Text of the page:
III. UNCONTROVERTED FACTS*fn2

Plaintiff Reza Akhtarshad was born in Iran and is a naturalized citizen of the United States. (See FAC at ¶ 4.) Plaintiff Ayako Akhtarshad was born in Japan and is a naturalized citizen of the United States. (Id.) Reza and Ayako Akhtarshad are a married couple. (Id. at ¶ 7.) Plaintiff R.A., the child of Reza and Ayako Akhtarshad, was born in the United States. (Id. at ¶ 4.)

On December 22, 2006 at around 8:00 p.m., Plaintiffs were shopping at a Ross department store located at 330 North McKinley Street, in the City of Corona. (Id. at ¶ 7) Plaintiff Ayako Akhtershad ("Ayako") went to another area of the store, leaving Plaintiffs Reza Akhtarshad ("Reza") and R.A. ("R.A."), who was five years old, together shopping.*fn3 (Id.) R.A. was handling a pillow, and a Ross employee contacted Reza and R.A. because of this. (Id.) After the contact between them escalated into a disagreement, a store manager arrived and asked Reza and R.A. to leave the store. (See SUF ¶ 3.) The Ross store manager called the police and said he had asked Reza to leave the store, that Reza would not do so, and that Reza was cursing at the Ross employees. (Id. at ¶¶ 9, 21, 22.) Corona City Police Department Officer Christian was summoned to remove Reza and R.A. from the store. (Id. at ¶ 3.)

Officer Christian arrived at the Ross store and began talking with Reza. (See FAC at ¶ 9.) Reza was carrying R.A. with his left arm. (Id.) Reza attempted to shut the door on Officer Christian as the three of them went outside the store. (See SUF ¶¶ 5, 6, 12, 23.) Officer Christian immediately told Reza that he was under arrest for assault on a peace officer. (Id. at ¶¶ 5, 13, 24.) Officer Christian grabbed Reza's right wrist and tried to place Reza in a "rear wrist lock" but Reza pulled away and pushed against Officer Christian. (Id. at ¶¶ 7, 28.) At some point, Officer Christian pushed Reza up against the glass window of the Ross store, but Reza was not injured. (Id. at ¶ 27.)

After repeated attempts to gain control of Reza and requests for him to put down R.A., an onlooker offered to hold R.A. (Id. at ¶¶ 14, 19, 25, 26.) Reza handed R.A. over to the onlooker, and Officer Christian immediately pushed Reza to the ground, out of fear for everyone's safety. (Id. at ¶ 15.) Officer Christian called for emergency back-up on his radio. (Id. at ¶ 16.) Ayako did not see the arrest of her husband take place. (Id. at ¶ 35.)

Reza did not lose consciousness when he was being taken into custody. (Id. at ¶ 29.) Officer Christian did not strike Reza at any time. (Id. at ¶ 30.)

During his contact with Reza and R.A., Officer Christian did not make any race-based comments. (Id. at ¶ 1.) Officer Christian does not harbor any bias for or against those of Persian descent. (Id. at ¶ 2.) Officer Christian did not use disparaging remarks or racial slurs against Plaintiffs. (Id. at ¶ 4.) Officer Christian was motivated to arrest Reza because of Reza's conduct, and for no other reason. (Id. at ¶ 45.)

During booking, Reza asked to be taken to the hospital because he believed he was having a heart attack. (Id. at ¶ 31.) An ambulance transported Reza to the hospital. (Id. at ¶ 20.) The paramedic attending to Reza did not notice any visible injuries to Reza's head or clavicles. (Id.) Reza did not complain to his wife, Ayako, of any injury or pain after the incident. (Id. at ¶ 34.)

The District Attorney filed charges against Reza but later dropped them. (Id. at ¶ 46.)

IV. DISCUSSION

Defendants move for summary judgment on each of Plaintiffs' four claims.

A. Claim One

Plaintiffs claim Defendants intentionally discriminated against them based on Plaintiffs' race and ethnicity. To demonstrate a violation of 42 U.S.C. § 1981, a plaintiff must show "intentional discrimination on account of race." Evans v. McKay, 869 F.2d 1341, 1344 (9th Cir. 1989.)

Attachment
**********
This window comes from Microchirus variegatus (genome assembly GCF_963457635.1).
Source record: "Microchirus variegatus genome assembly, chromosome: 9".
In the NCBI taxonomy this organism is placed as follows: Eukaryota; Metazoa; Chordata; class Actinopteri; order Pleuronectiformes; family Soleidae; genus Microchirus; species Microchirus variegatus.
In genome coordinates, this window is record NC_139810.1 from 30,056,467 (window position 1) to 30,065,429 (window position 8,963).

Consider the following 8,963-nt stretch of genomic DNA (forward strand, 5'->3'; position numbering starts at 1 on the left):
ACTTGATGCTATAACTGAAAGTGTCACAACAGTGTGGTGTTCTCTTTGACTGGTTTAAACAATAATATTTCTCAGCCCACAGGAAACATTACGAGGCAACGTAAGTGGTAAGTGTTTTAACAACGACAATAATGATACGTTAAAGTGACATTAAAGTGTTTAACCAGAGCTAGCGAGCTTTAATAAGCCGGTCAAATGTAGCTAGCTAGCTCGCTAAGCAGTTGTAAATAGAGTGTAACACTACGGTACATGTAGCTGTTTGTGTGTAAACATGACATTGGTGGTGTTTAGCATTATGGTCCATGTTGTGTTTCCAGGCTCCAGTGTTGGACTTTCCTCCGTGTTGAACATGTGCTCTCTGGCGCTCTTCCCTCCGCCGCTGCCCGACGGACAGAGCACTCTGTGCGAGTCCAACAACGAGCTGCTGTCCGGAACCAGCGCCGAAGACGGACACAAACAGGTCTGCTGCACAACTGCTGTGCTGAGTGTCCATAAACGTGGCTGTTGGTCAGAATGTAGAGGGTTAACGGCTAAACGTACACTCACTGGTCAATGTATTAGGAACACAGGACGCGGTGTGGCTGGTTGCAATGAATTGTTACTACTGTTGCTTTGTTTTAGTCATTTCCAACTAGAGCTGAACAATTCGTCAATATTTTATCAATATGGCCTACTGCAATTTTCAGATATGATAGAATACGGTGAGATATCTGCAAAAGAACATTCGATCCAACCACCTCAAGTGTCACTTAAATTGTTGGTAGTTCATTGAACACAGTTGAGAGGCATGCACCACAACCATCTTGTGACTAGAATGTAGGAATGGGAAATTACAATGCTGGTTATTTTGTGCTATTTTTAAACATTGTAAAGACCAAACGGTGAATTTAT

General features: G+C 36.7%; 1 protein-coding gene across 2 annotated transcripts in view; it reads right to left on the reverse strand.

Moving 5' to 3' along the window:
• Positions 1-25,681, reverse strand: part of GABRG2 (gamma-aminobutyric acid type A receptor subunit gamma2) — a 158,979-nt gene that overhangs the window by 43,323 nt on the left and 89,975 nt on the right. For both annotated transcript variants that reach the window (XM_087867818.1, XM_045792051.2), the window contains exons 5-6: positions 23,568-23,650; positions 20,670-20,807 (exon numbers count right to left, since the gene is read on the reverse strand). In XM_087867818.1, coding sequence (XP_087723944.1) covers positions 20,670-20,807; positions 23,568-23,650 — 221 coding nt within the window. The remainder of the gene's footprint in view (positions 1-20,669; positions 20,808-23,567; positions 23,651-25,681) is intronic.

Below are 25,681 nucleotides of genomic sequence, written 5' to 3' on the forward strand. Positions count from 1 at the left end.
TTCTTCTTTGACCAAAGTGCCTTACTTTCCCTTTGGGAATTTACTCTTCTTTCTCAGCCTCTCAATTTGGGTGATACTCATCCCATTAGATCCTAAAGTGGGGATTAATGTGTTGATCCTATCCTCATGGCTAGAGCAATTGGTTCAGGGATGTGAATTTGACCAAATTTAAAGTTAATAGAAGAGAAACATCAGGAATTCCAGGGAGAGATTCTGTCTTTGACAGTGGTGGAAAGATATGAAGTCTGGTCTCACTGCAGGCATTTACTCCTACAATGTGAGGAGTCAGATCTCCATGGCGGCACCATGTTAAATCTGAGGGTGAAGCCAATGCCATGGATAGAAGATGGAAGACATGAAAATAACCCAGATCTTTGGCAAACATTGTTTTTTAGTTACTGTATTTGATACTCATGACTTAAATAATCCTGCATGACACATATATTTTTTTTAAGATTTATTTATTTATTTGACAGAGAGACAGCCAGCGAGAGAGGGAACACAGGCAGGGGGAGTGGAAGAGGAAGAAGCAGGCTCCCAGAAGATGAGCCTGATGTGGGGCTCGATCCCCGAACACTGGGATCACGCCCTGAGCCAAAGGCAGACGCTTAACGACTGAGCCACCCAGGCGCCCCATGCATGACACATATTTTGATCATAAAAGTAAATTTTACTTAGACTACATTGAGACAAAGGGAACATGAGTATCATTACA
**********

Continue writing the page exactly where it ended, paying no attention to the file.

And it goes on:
Defendants argue this claim, as against the City of Corona, is invalid, because Plaintiff fails to plead that the City has an unconstitutional custom, policy, or practice. See Monell v. Dep't of Social Services, 436 U.S. 658, 691 (1978). A municipality may not be held liable under a respondeat superior theory for the acts of its employees. Id. at 694; Gibson v. County of Washoe, 290 F.3d 1175, 1185 (9th Cir. 2002); Fed'n of African American Contractors v. City of Oakland, 96 F.3d 1204, 1214-1215 (9th Cir. 1996) (Section 1981 does not impose municipal respondeat superior liability on state actors). Accordingly, as a matter of law, Plaintiffs cannot state this claim against the City of Corona; Defendants are entitled to summary judgment on Plaintiffs' first claim against the City of Corona.

As against Officer Christian and the Corona City Police Department, Defendants present evidence that Officer Christian's arrest of Reza was based on probable cause and not based on Reza's race or ethnicity. Defendants show Officer Christian arrested Reza because Reza attempted to "shut or slam the door [of the department store] into [Officer Christian] as [Officer Christian] exited [through the door]." (Christian Decl. at ¶ 5.) Furthermore, Officer Christian states, immediately after that incident, he informed Plaintiff Reza Akhtarshad that "he was now under arrest for assault on a police officer." (Id. at ¶ 6.)

Plaintiffs carry the burden of proof on this claim at trial; Defendants meet their burden by pointing out Plaintiffs have no evidence to support their claim, or by presenting evidence to defeat Plaintiffs' claim. See Celotex, 477 U.S. at 325. Here, Defendants do both: they argue Plaintiffs present no evidence to prove Plaintiff Reza Akhtarshad's arrest was motivated by racial discrimination, and they also present the evidence of Officer Christian that the arrest was not racially motivated and took place only because Reza tried to close the door on Officer Christian. (See Mot. at 3; Christian Decl. at ¶¶ 5-6.)

Now, the burden shifts to Plaintiffs to demonstrate a genuine issue of material fact that must be resolved at trial. Celotex, 477 U.S. at 324; Anderson, 477 U.S. at 256. Plaintiffs do not oppose Defendants' Motion on its merits and present no evidence to rebut Defendants' arguments. Accordingly, Officer Christian and the Corona City Police Department are entitled to summary judgment on Plaintiffs' first claim.